Johnson v. Astrue

Filing 23

ORDER that the ALJ's decision is AFFIRMED. The Clerk of the Court is directed to terminate this action. Signed by Judge G Murray Snow on 1/28/10. (DMT)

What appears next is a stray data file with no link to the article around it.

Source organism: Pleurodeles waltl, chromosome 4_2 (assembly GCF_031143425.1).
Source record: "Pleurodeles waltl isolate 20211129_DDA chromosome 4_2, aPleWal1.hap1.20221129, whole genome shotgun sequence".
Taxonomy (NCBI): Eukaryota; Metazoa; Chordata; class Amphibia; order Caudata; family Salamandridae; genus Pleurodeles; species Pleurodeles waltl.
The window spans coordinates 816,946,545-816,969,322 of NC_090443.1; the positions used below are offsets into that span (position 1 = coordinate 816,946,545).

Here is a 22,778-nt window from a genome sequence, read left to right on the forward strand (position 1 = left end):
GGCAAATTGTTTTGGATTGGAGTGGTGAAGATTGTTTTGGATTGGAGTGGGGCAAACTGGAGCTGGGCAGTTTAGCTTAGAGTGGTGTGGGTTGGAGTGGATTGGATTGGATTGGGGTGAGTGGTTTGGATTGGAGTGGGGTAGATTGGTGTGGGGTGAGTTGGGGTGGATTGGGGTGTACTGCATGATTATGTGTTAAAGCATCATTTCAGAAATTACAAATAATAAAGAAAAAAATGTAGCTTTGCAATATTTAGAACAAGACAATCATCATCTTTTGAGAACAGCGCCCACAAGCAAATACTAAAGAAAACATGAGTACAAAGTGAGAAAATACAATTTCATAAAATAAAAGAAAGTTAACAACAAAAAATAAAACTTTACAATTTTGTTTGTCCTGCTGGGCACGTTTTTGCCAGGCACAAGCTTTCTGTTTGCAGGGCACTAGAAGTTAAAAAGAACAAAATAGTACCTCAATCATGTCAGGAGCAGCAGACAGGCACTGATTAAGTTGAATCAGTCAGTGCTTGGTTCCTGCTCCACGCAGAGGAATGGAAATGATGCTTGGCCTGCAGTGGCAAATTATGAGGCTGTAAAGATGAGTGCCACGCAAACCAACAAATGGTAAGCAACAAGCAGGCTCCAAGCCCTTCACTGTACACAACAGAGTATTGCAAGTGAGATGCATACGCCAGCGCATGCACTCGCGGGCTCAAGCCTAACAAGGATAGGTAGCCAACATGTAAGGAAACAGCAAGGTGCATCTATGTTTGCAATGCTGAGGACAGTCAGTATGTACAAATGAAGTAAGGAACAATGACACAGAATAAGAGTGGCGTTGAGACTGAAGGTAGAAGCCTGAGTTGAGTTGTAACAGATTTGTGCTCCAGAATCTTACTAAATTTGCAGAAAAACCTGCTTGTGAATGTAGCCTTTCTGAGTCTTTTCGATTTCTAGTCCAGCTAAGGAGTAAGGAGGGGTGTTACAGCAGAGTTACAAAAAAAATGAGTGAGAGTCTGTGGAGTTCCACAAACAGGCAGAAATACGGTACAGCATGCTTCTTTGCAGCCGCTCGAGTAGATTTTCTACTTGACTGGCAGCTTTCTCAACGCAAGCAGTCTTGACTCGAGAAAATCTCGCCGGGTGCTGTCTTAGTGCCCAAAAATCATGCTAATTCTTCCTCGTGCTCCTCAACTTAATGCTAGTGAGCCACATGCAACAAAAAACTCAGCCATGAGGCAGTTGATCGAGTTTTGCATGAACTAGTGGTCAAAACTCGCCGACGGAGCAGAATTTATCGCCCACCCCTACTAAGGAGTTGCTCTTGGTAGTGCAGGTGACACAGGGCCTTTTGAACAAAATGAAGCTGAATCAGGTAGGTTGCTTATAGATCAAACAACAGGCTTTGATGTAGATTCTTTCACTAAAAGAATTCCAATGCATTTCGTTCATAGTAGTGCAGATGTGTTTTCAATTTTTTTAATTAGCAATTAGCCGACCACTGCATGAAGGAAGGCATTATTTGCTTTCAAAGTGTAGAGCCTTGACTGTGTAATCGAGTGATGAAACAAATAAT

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1 2 3 4 5 6 7 8 9 10 11 12 13 14 15 16 17 18 19 20 21 22 23 24 25 26 27 28 WO NOT FOR PUBLICATION IN THE UNITED STATES DISTRICT COURT FOR THE DISTRICT OF ARIZONA ) ) ) Plaintiff, ) ) vs. ) ) MICHAEL J. ASTRUE, Commissioner of) ) Social Security, ) ) Defendant. ) ) SAMUEL R. JOHNSON, No. CV-09-600-PHX-GMS ORDER Pending before the Court is Plaintiff Samuel R. Johnson's appeal of the Social Security Administration's (the "Administration") decision to deny benefits. (Dkt. # 18.) For the following reasons, the Court affirms the decision. BACKGROUND Plaintiff applied for disability insurance benefits on July 3, 1991, and he was initially found disabled as of December 9, 1991, due to several impairments that met the criteria of Listing 12.05(C), 20 C.F.R. pt. 404, subpt. P, app. 1. (R. at 69.) These listed impairments included mental retardation, a personality disorder, and severe substance addiction disorder. (Id.) In 1998, Plaintiff began working as a part-time van driver, which the Administration 1 2 3 4 5 6 7 8 9 10 11 12 13 14 15 16 17 18 19 20 21 22 23 24 25 26 27 28 determined constituted a trial work period, extending Plaintiff's benefits through June 2002.1 (R. at 5253, 56.) On June 25, 2002, a routine disability review determined that Plaintiff continued to be disabled because he had not medically improved. (R. at 50.) From 2002 through May 2006, Plaintiff continued working as a van driver. (R. at 167.) On February 25, 2005, however, the Administration determined that, based on Plaintiff's earnings and work activity, his entitlement to disability benefits ended as of November 2002. (R. at 55, 87.) Plaintiff did not appeal that decision, and he continued working until May 25, 2006. At that point, Plaintiff requested expedited reinstatement of his disability benefits and attached a new disability application, alleging a disability onset date of May 25, 2006 due to "diabetes, poor eyesight, and neuropathy in both legs." (R. at 10409.) On March 27, 2007, the Administration denied Plaintiff's May 2006 application and issued a Notice of Disability Cessation, concluding that Plaintiff's disability had ended as of June 2002. (R. at 8081.) Although the Administration's June 25, 2002 review had determined that Plaintiff's disability continued, the March 27, 2007 Notice of Disability Cessation revisited that decision and concluded that Plaintiff obtained previous disability benefits through fraud; because of this, the Administration determined that Plaintiff's entitlement ceased in June 2002.2 (Id.) Administrative Law Judge John W. Wojciechowski ("ALJ") held a hearing on June 9, 2008 (R. at 473514). On August 20, 2008, the ALJ issued an unfavorable decision. After an exhaustive review of the evidence of both past and current alleged disabilities, the ALJ found that "fraud exists in this case," concluded that Plaintiff was not disabled as of A trial work period is "a period during which [a claimant] may test [his or her] ability to work and still be considered disabled." 20 C.F.R. 404.1592(a). An extended period of eligibility, also called a reentitlement period, is "an additional period after 9 months of trial work during which [the claimant] may continue to test [his or her] ability to work." Id. 404.1592a(a). The Administration may reopen a decision if it was "obtained by fraud or similar fault." 20 C.F.R. 404.988. -22 1 1 2 3 4 5 6 7 8 9 10 11 12 13 14 15 16 17 18 19 20 21 22 23 24 25 26 27 28 June 2002, and denied expedited reinstatement of benefits. (R. at 1328.) The ALJ apparently made two main findings. First, the ALJ found that Plaintiff had not been disabled since June 2002 because Plaintiff had obtained his benefits by fraud. (R. at 1623.) Specifically, the ALJ found numerous inconsistencies in the record demonstrating that Plaintiff was untruthful in his applications and in medical examinations in an attempt to secure benefits. (Id.) The ALJ also found that, at any rate, Plaintiff was no longer disabled as of May 25, 2006 because he had experienced medical improvement and regained the residual functional capacity to perform light work. (R. at 23.) In making this decision, the ALJ analyzed the expedited reinstatement requirements found in 20 C.F.R. 404.1592b, which included consideration of whether Plaintiff was disabled under the eight-step test outlined in 20 C.F.R. 404.1594(f) and whether Plaintiff had obtained benefits by fraud under 20 C.F.R. 404.1594(e). The Appeals Council denied Plaintiff's request for review, making the ALJ's decision the Commissioner's final decision for purposes of judicial review. (R. at 46.) This appeal ensued. STANDARD OF REVIEW A reviewing federal court addresses only the issues raised by the claimant in the appeal from the ALJ's decision. See Lewis v. Apfel, 236 F.3d 503, 517 n.13 (9th Cir. 2001). A federal court may "set aside a denial of benefits only if it is not supported by substantial evidence or is based on legal error." Robbins v. Soc. Sec. Admin., 466 F.3d 880, 882 (9th Cir. 2006). "`Substantial evidence' means more than a mere scintilla, but less than a preponderance, i.e., such relevant evidence as a reasonable mind might accept as adequate to support a conclusion." Id. (citing Young v. Sullivan, 911 F.2d 180, 183 (9th Cir. 1990)). The Court may not "substitute [its] own judgment for that of the ALJ." Id. The ALJ is responsible for resolving conflicts in testimony, determining credibility, and resolving ambiguities. See Andrews v. Shalala, 53 F.3d 1035, 1039 (9th Cir. 1995). "When the evidence before the ALJ is subject to more than one rational interpretation, [the Court] must defer to the ALJ's conclusion." Batson v. Comm'r of Soc. Sec. Admin., 359 F.3d 1190, 1198 (9th Cir. 2004). At the same time, the Court "must consider the entire record as a whole and -3- 1 2 3 4 5 6 7 8 9 10 11 12 13 14 15 16 17 18 19 20 21 22 23 24 25 26 27 28 may not affirm simply by isolating a `specific quantum of supporting evidence.'" Id. (citing Hammock v. Bowen, 879 F.2d 498, 501 (9th Cir. 1989)). The Court also may not "affirm the ALJ's . . . decision based on evidence that the ALJ did not discuss." Connett v. Barnhart, 340 F.3d 871, 874 (9th Cir. 2003); see also SEC v. Chenery Corp., 332 U.S. 194, 196 (1947) (emphasizing the fundamental rule of administrative law that a reviewing court "must judge the propriety of [administrative] action solely by the grounds invoked by the agency" and stating that if "those grounds are inadequate or improper, the court is powerless to affirm the administrative action"). DISCUSSION The ALJ analyzed Plaintiff's claim as a request for expedited reinstatement, concluding that Plaintiff was not disabled as of June 2002 or as of 2006, by applying the overall framework outlined in 20 C.F.R. Sections 404.1592b and 404.1594. Plaintiff does not dispute the ALJ's overall legal framework, but instead only challenges specific findings and analysis within this legal framework. Therefore, the Court considers whether Plaintiff is entitled to benefits under 20 C.F.R. Sections 404.1592b and 404.1594. The ALJ outlined the expedited reinstatement requirements. First, the claimant must have "stop[ped] doing substantial gainful activity within [sixty] months of [his or her] prior termination." 20 C.F.R. 404.1592b. Second, the claimant "must not be able to do substantial gainful activity because of [his or her] medical condition." Id. Third, the claimant's "current impairment must be the same as or related to [the] prior impairment." Id. Fourth, the claimant "must be disabled[,]" and to determine whether the claimant is disabled, the Administration examines the medical improvement review standard of 20 C.F.R. 404.1594. Id. Plaintiff fails at least two prongs of this test. First, Plaintiff's current impairment is not the same as or related to the prior impairment. The ALJ explained that Plaintiff's prior "medically determinable impairments" included "mental retardation and a personality disorder[,]" which were found in List 12.05(C). (R. at 16.) Conversely, when Plaintiff reapplied for benefits as of May 2006, Plaintiff claimed disability based on diabetes, vision -4- 1 2 3 4 5 6 7 8 9 10 11 12 13 14 15 16 17 18 19 20 21 22 23 24 25 26 27 28 problems, and neuropathy in his legs. (R. at 8081, 107.) Likewise, as of June 2002, the ALJ found that Plaintiff's medically determinable impairments included only "diabetes mellitus with neuropathy[,]" as opposed to "mental retardation and a personality disorder." (R. at 1718.) It is not apparent, and Plaintiff does not appear to argue, that his initial impairments were the same as or related to his latter alleged impairments. Furthermore, even though Plaintiff does not list mental impairment as a disability in his application, the ALJ noted that Plaintiff's IQ scores improved such that he would no longer qualify as mentally impaired under Listing 12.05(C). Plaintiff also fails the final prong because substantial evidence supported the ALJ's finding that Plaintiff was not disabled. To determine if a person seeking expedited reinstatement is disabled, the ALJ applies eight sequential steps. See 20 C.F.R. 404.1592b (citing 20 C.F.R. 404.1594(f) (listing the eight steps)).3 The ALJ explained that, under the eight-step process, a claimant's fraud can cause a finding that the claimant is not disabled.4 First, the claimant must not be "engaging in substantial gainful activity." 20 C.F.R. 1594(f)(1). Second, if the claimant has "an impairment or combination of impairments which meets or equals the severity of a [listed impairment][,]" then his or her "disability will be found to continue." Id. 1594(f)(2). Third, if the claimant does not have a listed impairment, the ALJ determines whether there has been "medical improvement . . . as shown by a decrease in medical severity." Id. 1594(f)(3). Fourth, if there has been medical improvement, the ALJ determines "whether it is related to [the] ability to work." Id. 1594(f)(4). Fifth, however, if there was no medical improvement or if the medical improvement was unrelated to the claimant's ability to work, then the ALJ considers whether any exceptions apply. Id. 1594(f)(5). One such exception deals with fraud. Id. 1594(e)(1). Sixth, if the claim may continue even after considering the exceptions, then the ALJ determines "whether all [the] current impairments in combination are severe." Id. 1594(f)(6). Seventh, if the impairments are severe, the ALJ "assess[es] [the claimant's] current ability to do substantial gainful activity" by determining "whether [the claimant] can still do work [he or she] [has] done in the past. If [the claimant] can do such work, disability will be found to have ended." Id. 1594(f)(7). Eighth, even if the claimant is not able to do past work, the ALJ, considering the claimant's "age, education and past work experience" determines whether the claimant "can . . . do other work." Id. 1594(f)(8). Again, Plaintiff does not dispute the legal framework that the ALJ adopted, i.e. that fraud can serve as a basis for the denial of benefits in certain circumstances. Rather, Plaintiff contends (1) that he did not commit fraud and (2) that fraud in 2002 is irrelevant because he -54 3 1 2 3 4 5 6 7 8 9 10 11 12 13 14 15 16 17 18 19 20 21 22 23 24 25 26 27 28 "If [the Administration] find[s] that any prior favorable determination or decision was obtained by fraud, [the Administration] may find that [the claimant] is not disabled." 20 C.F.R. 404.1594(e)(1). In such a case, "the decision will be made without a determination that [the claimant] ha[s] medically improved or can engage in substantial gainful activity." Id. 404.1594(e). Moreover, the fraud analysis "may be considered at any point" in the eight-step process. Id. 404.1594(f)(6). Again, Plaintiff does not dispute the legal framework that the ALJ adopted, i.e. that fraud can serve as a basis for the denial of benefits in certain circumstances. Rather, Plaintiff contends only (1) that fraud in 2002 is irrelevant because he seeks benefits as of 2006 and (2) that, in any event, he did not commit fraud. Contrary to Plaintiff's assertion, fraud is relevant because 20 C.F.R. 404.1594(e)(1) explicitly states that the Administration "may find that [the claimant] is not disabled" upon a finding of fraud. Moreover, the ALJ was able to consider fraud and thus find Plaintiff not disabled "at any point" in the process. Id. 404.1594(f)(6). Plaintiff points to no legal authority holding that fraud is irrelevant in a situation such as this. In addition, substantial evidence of both past and present fraud exists in this case, namely because of the numerous inconsistencies in the record. For example, while Dr. Salk and Dr. Van Eerd found substantial mental limitations, reports show that Plaintiff's IQ scores improved over time to the point where Plaintiff no longer suffered substantial mental limitations. Plaintiff contends an organic explanation for this improvement exists, namely changes in drug and alcohol use and in medication dosages, but the ALJ could find to the contrary for several reasons. The ALJ explained that Plaintiff's IQ lower scores may have been caused by alcohol use, and not by any medical mental limitation. His improved scores, therefore, could indicate not only actual improvement in mental ability, but also a generally functioning IQ when unhampered by alcohol. seeks benefits as of 2006. -6- 1 2 3 4 5 6 7 8 9 10 11 12 13 14 15 16 17 18 19 20 21 22 23 24 25 26 27 28 Similarly, even though Plaintiff appeared disheveled, malodorous, and drowsy, exhibiting slurred speech and poor eye contact during some examinations, Plaintiff was observed at other times in a well-kept and lucid condition. In particular, the methadone clinic indicated that Plaintiff was lucid, mentally-sound, confident, and capable of holding a fulltime job. Plaintiff's employer likewise described Plaintiff as dependable employee, even though the vocational expert opined that an individual with mental retardation normally would not be able to hold such a job. Moreover, far from appearing disheveled, the ALJ explained that an investigative report revealed that Plaintiff went in public while wellgroomed with clean clothes. As a part of Plaintiff's current claim of disability, he also alleged that he could not walk well, needed "help" when using the toilet, no longer drove, and used a cane and glasses. Yet, the investigative report and other physician visits revealed that Plaintiff could walk unassisted down stairs carrying a trash container, walk while carrying his cane, drive his daughter to school and back without glasses and without getting lost, and function without any balance problems. The ALJ also explained that, contrary to Plaintiff's assertions, Plaintiff could care for his daughter, perform household chores, manage finances, and maintain a happy and relaxed mood. In addition, Plaintiff alleged severe diabetes mellitus and hepatitis C, but the ALJ explained that Plaintiff's reported symptoms were contradicted by all the evidence. For instance, records showed that Plaintiff was not treated for hepatitis C and received no treatment for diabetes from 2003 to 2005. Plaintiff also resumed substantial gainful activity beginning in 2005 and did not present any evidence that his symptoms worsened. Nor did Plaintiff support his blanket allegation of seizures because he failed to present sufficient evidence that he experienced seizures or that he had abnormal electroencephalogram tests. The ALJ likewise rejected Plaintiff's exaggerated allegations of severe pain. Medical records indicated that Plaintiff never received treatment or medicine typically associated with severe pain. Plaintiff also reported to Dr. Cunningham that he had constant burning pain in -7- 1 2 3 4 5 6 7 8 9 10 11 12 13 14 15 16 17 18 19 20 21 22 23 24 25 26 27 28 his feet, yet he also told Dr. Cunningham that he could even feel his feet and displayed an ability to walk and stand independently with a normal gait. The ALJ further explained how Plaintiff overstated his vision problems, which the evidence did not indicate was serious. For instance, Plaintiff's corrected visual acuity was 20/40. Plaintiff also reported to an examining physician that he could see well enough to drive, and Plaintiff was observed driving his daughter to school without glasses. Therefore, the ALJ cited sufficient evidence of fraud with respect to both past and current alleged impairments to conclude, as the regulations permit, that Plaintiff had not been disabled since June 2002. Plaintiff also contends the ALJ erred by not reviewing or allowing Plaintiff access to a surveillance video. The video apparently was attached to the investigative report that the ALJ relied upon to demonstrate Plaintiff's malingering. Plaintiff, however, has not provided evidence that he requested the video. Even if he had, Plaintiff presents no authority holding that the failure to provide access to a video breaches the ALJ's duty to create a full and fair record. Nor does Plaintiff explain why the video is important or how the record was not fully and fairly developed enough to find substantial evidence of fraud, particularly given that the ALJ and both parties had access to the investigative report itself. Because the Court concludes that substantial evidence supports the ALJ's finding that fraud denies Plaintiff benefits, the Court need not address Plaintiff's remaining arguments relating to his degree of disability, physician testimony, and ability to work.5 /// /// /// Plaintiff cites other physicians who diagnosed Plaintiff with various impairments, but the ALJ explains that these diagnoses are unreliable given Plaintiff's malingering. As discussed above, substantial evidence supports the ALJ's finding that Plaintiff exaggerated his symptoms during medical examinations and to the Administration. -8- 5 1 2 3 4 5 6 7 8 9 10 11 12 13 14 15 16 17 18 19 20 21 22 23 24 25 26 27 28 IT IS THEREFORE ORDERED that the ALJ's decision is AFFIRMED. The Clerk of the Court is directed to terminate this action. DATED this 28th day of January, 2010. -9-